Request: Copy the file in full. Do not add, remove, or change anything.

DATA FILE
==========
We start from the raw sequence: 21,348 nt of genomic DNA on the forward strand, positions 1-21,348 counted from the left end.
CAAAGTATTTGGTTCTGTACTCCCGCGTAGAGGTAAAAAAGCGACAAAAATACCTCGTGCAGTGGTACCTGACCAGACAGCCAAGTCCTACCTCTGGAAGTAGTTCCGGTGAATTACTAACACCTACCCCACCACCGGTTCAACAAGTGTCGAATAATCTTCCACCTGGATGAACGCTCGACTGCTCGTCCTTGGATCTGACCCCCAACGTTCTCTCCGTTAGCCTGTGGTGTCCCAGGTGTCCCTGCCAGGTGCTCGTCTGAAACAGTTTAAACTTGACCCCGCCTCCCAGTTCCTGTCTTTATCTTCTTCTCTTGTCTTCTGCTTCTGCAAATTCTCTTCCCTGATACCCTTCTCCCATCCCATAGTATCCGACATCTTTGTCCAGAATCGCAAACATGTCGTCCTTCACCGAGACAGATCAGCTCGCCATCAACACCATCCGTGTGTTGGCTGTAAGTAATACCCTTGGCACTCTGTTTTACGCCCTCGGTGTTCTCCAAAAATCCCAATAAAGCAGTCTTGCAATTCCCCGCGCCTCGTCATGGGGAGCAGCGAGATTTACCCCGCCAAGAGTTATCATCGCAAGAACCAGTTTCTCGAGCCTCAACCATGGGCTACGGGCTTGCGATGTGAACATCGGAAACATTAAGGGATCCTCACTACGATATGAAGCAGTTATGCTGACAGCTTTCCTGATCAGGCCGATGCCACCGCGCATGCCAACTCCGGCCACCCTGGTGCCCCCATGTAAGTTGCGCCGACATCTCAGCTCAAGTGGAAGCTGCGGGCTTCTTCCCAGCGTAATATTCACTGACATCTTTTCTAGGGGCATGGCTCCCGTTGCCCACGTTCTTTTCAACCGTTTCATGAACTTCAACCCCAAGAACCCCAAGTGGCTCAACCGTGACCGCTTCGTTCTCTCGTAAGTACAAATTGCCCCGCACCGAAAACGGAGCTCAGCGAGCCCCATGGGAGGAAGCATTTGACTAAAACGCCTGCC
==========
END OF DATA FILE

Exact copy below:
We start from the raw sequence: 21,348 nt of genomic DNA on the forward strand, positions 1-21,348 counted from the left end.
CAAAGTATTTGGTTCTGTACTCCCGCGTAGAGGTAAAAAAGCGACAAAAATACCTCGTGCAGTGGTACCTGACCAGACAGCCAAGTCCTACCTCTGGAAGTAGTTCCGGTGAATTACTAACACCTACCCCACCACCGGTTCAACAAGTGTCGAATAATCTTCCACCTGGATGAACGCTCGACTGCTCGTCCTTGGATCTGACCCCCAACGTTCTCTCCGTTAGCCTGTGGTGTCCCAGGTGTCCCTGCCAGGTGCTCGTCTGAAACAGTTTAAACTTGACCCCGCCTCCCAGTTCCTGTCTTTATCTTCTTCTCTTGTCTTCTGCTTCTGCAAATTCTCTTCCCTGATACCCTTCTCCCATCCCATAGTATCCGACATCTTTGTCCAGAATCGCAAACATGTCGTCCTTCACCGAGACAGATCAGCTCGCCATCAACACCATCCGTGTGTTGGCTGTAAGTAATACCCTTGGCACTCTGTTTTACGCCCTCGGTGTTCTCCAAAAATCCCAATAAAGCAGTCTTGCAATTCCCCGCGCCTCGTCATGGGGAGCAGCGAGATTTACCCCGCCAAGAGTTATCATCGCAAGAACCAGTTTCTCGAGCCTCAACCATGGGCTACGGGCTTGCGATGTGAACATCGGAAACATTAAGGGATCCTCACTACGATATGAAGCAGTTATGCTGACAGCTTTCCTGATCAGGCCGATGCCACCGCGCATGCCAACTCCGGCCACCCTGGTGCCCCCATGTAAGTTGCGCCGACATCTCAGCTCAAGTGGAAGCTGCGGGCTTCTTCCCAGCGTAATATTCACTGACATCTTTTCTAGGGGCATGGCTCCCGTTGCCCACGTTCTTTTCAACCGTTTCATGAACTTCAACCCCAAGAACCCCAAGTGGCTCAACCGTGACCGCTTCGTTCTCTCGTAAGTACAAATTGCCCCGCACCGAAAACGGAGCTCAGCGAGCCCCATGGGAGGAAGCATTTGACTAAAACGCCTGCC